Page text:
I wasn't the one who brought the English language into the argument. The English language was used to justify the use of unless in Perl and I countered that argument. You can't banish the use of the English language in an argument about a programming language whose keywords are mostly English words. Besides, the problem with unless have much to do with the use of "unless" in English. Really. So you can tell me that I "must not" make my argument and thus demonstrate that you didn't understand my argument, but I will continue to try to express this difficult-to-express point whether you think my methods should be banned or not. I explained why it is relevent. You can declare that "it is irrelevent" but you'll have to back up such a declaration with more than "we aren't writing English statements". My argument never hinged on being confused that I thought we were writing English statements. My argument is about the word "unless" and subtle ways that it impacts comprehension (by English-speaking programmers) of code that uses that word.

    You must not use emotionally charged words like "daemonize" to mischaracterize my educating people about my experiences and attempting to explain my best practices.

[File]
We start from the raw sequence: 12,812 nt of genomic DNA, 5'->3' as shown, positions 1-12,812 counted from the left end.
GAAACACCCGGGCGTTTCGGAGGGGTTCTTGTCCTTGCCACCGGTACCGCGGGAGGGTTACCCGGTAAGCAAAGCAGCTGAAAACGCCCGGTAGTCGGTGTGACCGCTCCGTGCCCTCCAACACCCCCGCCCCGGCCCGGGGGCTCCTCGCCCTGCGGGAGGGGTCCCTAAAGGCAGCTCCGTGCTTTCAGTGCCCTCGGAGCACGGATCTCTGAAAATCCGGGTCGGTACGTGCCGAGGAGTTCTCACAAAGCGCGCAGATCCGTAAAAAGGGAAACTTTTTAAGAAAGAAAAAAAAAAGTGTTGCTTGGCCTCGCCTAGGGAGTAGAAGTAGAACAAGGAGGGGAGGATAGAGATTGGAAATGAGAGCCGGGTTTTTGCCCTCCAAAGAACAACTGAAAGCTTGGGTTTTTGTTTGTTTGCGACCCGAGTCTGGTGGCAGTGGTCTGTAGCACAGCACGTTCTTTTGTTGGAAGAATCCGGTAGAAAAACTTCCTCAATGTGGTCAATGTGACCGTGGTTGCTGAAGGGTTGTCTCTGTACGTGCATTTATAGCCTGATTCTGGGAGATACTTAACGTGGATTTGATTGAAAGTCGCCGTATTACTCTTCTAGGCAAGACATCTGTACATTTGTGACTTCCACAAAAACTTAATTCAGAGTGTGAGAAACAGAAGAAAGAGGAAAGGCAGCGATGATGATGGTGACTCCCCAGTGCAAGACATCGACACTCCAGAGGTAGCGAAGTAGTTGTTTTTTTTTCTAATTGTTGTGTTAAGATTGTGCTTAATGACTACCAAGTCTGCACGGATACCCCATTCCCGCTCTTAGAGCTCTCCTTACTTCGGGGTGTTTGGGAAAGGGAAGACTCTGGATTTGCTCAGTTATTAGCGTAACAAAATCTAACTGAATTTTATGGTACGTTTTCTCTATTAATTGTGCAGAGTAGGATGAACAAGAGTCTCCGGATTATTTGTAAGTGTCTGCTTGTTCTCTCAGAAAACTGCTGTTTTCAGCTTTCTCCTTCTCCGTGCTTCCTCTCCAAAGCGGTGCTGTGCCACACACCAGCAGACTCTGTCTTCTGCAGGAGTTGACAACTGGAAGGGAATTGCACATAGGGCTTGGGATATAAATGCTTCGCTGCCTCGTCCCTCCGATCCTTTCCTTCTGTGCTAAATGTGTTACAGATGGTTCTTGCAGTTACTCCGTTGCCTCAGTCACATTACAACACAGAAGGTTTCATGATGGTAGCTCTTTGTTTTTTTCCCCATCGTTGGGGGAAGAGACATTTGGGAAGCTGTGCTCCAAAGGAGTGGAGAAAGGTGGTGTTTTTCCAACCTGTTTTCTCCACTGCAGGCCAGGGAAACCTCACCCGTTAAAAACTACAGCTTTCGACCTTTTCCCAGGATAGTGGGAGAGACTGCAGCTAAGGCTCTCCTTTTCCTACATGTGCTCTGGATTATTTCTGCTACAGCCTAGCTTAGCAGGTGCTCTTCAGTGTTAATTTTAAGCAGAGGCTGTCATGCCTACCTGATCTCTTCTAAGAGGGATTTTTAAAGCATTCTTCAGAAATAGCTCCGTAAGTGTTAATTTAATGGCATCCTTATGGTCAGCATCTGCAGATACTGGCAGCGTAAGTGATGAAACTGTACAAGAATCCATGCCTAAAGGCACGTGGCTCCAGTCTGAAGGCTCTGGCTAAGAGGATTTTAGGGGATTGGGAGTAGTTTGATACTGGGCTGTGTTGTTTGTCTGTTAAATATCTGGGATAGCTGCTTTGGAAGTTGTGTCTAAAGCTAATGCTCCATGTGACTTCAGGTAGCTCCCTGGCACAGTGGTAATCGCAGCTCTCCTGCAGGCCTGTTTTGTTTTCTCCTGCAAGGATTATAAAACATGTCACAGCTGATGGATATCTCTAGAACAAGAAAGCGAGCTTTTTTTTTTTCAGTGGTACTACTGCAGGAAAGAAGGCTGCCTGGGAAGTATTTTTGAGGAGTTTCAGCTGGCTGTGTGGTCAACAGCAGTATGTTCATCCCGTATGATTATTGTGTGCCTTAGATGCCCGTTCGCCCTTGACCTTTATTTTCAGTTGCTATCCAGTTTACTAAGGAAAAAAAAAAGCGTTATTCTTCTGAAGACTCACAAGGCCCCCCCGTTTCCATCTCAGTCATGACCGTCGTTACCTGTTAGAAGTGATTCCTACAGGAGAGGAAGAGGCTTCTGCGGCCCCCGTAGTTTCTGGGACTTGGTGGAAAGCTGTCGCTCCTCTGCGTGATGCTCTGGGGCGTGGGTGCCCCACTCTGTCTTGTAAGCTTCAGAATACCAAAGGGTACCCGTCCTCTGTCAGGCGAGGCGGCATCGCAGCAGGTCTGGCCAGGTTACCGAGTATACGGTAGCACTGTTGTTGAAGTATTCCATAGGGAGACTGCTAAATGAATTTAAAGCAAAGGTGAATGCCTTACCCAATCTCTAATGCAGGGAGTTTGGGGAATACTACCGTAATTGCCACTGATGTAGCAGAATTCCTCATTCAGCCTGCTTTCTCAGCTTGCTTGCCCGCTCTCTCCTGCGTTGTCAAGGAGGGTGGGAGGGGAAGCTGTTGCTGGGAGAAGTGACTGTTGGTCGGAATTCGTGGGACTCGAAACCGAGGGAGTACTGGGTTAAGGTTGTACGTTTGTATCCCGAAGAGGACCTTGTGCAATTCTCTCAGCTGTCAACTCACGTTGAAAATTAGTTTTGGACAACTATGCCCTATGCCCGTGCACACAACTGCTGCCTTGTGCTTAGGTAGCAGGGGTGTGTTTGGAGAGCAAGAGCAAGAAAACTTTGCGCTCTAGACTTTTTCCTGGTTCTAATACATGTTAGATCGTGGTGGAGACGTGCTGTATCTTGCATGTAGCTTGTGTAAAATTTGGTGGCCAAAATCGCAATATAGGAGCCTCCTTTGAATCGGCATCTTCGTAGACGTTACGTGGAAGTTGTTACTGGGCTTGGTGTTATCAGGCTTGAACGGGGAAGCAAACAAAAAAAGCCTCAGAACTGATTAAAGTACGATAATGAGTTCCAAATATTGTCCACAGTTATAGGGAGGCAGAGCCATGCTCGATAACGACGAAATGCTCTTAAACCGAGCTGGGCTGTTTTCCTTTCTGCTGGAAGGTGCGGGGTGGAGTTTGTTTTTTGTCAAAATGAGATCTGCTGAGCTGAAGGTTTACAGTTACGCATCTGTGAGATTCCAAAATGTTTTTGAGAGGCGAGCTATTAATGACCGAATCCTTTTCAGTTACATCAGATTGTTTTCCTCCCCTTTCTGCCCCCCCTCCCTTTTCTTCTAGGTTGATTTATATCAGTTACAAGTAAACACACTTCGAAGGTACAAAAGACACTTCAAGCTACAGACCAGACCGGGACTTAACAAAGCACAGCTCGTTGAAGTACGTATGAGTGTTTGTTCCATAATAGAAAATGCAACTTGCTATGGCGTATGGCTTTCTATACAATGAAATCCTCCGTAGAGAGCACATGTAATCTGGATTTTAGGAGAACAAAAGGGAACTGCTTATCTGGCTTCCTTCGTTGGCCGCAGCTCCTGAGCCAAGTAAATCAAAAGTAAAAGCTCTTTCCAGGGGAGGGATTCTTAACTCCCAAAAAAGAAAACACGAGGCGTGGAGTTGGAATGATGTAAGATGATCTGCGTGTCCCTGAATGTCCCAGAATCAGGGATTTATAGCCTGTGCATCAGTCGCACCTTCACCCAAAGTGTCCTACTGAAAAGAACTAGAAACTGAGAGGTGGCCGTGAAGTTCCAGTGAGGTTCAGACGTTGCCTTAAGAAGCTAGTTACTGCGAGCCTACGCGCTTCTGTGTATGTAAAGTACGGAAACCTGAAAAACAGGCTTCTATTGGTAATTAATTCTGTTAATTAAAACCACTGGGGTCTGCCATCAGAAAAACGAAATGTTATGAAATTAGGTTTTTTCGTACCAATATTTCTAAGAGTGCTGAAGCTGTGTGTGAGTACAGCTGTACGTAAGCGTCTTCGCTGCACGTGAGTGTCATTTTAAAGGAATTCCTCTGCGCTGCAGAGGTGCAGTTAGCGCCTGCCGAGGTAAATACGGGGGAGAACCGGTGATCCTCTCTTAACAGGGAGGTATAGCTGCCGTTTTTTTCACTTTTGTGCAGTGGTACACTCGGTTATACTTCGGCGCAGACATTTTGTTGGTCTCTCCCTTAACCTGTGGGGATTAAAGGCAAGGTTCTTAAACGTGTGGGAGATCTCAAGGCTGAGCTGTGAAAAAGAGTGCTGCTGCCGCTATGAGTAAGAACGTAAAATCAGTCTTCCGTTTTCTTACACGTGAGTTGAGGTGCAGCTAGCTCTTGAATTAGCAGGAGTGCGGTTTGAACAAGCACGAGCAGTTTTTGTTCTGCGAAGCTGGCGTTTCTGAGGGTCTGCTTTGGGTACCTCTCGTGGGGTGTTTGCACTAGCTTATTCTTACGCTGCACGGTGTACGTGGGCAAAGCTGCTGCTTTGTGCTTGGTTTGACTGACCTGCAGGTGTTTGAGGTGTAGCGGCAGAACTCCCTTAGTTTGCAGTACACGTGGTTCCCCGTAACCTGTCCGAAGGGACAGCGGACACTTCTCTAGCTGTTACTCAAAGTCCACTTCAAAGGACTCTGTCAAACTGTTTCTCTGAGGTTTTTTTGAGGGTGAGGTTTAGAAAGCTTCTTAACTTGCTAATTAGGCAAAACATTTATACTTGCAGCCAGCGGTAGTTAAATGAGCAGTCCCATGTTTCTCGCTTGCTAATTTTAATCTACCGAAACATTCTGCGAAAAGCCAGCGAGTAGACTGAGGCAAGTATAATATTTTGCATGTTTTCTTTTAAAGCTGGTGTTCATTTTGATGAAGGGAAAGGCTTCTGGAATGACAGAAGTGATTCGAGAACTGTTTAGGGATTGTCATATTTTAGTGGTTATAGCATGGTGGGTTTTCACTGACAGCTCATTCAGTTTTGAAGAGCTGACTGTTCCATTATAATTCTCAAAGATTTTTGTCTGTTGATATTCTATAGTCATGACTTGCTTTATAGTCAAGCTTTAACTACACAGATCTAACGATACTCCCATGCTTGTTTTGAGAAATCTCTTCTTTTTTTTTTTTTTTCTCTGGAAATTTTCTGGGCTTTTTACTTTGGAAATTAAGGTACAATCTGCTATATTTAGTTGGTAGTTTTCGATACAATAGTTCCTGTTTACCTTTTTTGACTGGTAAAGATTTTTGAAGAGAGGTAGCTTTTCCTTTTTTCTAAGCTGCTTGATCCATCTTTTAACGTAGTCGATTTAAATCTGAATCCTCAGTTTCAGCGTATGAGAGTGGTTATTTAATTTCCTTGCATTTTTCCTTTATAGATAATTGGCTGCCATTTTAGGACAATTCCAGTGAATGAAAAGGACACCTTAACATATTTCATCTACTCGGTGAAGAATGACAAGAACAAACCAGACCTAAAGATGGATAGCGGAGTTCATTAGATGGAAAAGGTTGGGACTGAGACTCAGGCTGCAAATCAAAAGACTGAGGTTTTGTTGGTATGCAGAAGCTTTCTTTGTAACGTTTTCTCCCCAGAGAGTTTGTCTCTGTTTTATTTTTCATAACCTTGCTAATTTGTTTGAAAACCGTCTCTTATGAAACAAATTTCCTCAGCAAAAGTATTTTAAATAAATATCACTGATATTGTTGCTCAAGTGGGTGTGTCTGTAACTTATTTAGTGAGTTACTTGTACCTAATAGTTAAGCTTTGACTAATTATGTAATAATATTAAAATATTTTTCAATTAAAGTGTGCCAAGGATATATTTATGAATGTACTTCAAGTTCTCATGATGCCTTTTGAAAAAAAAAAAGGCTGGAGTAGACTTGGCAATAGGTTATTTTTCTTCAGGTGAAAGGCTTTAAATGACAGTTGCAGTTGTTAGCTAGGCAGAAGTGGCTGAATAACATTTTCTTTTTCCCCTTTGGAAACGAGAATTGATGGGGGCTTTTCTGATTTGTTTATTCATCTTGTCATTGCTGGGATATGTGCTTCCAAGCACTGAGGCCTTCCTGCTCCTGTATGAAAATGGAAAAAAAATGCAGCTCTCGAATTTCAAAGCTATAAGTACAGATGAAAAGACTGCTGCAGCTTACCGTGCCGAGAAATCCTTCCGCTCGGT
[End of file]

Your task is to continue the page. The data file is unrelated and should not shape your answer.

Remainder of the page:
There's no count of those which never got burned by using 'unless', and which are quite comfortable using it

    I counted as one of those. Now I know better. The people I've seen burned by this were quite surprised when it happened. It took a while to even realize that there was a pattern to this. I don't think that there are two types of people in the world, those who understand unless and have no problem using it and those who have difficulty understanding it. It isn't even in the same ballpark as rocket surgery to understand that, in Perl, "unless" just means "if not".

    Anyway, in case you didn't notice, I got a chuckle out you responding to my use of "shouldn't" (in one sentence with a smiley attached) with declarations that I was trying to "banish" and then you using phrases like "you may not" and "must not". I forbid you take this so seriously, henceforth. q-:

    - tye        

      Duh! take two of them :-) :-)

      It might be due to me not being a native english speaker that I can't grasp what's the problem with 'unless'. So I looked up the term and... aha: 'unless' translates to 'if not' and 'except if'. Is that the root of the problem? Thinking 'unless' as 'except if' and dropping the 'except'?

      You must not use emotionally charged words like "daemonize" to mischaracterize my educating people about my experiences and attempting to explain my best practices.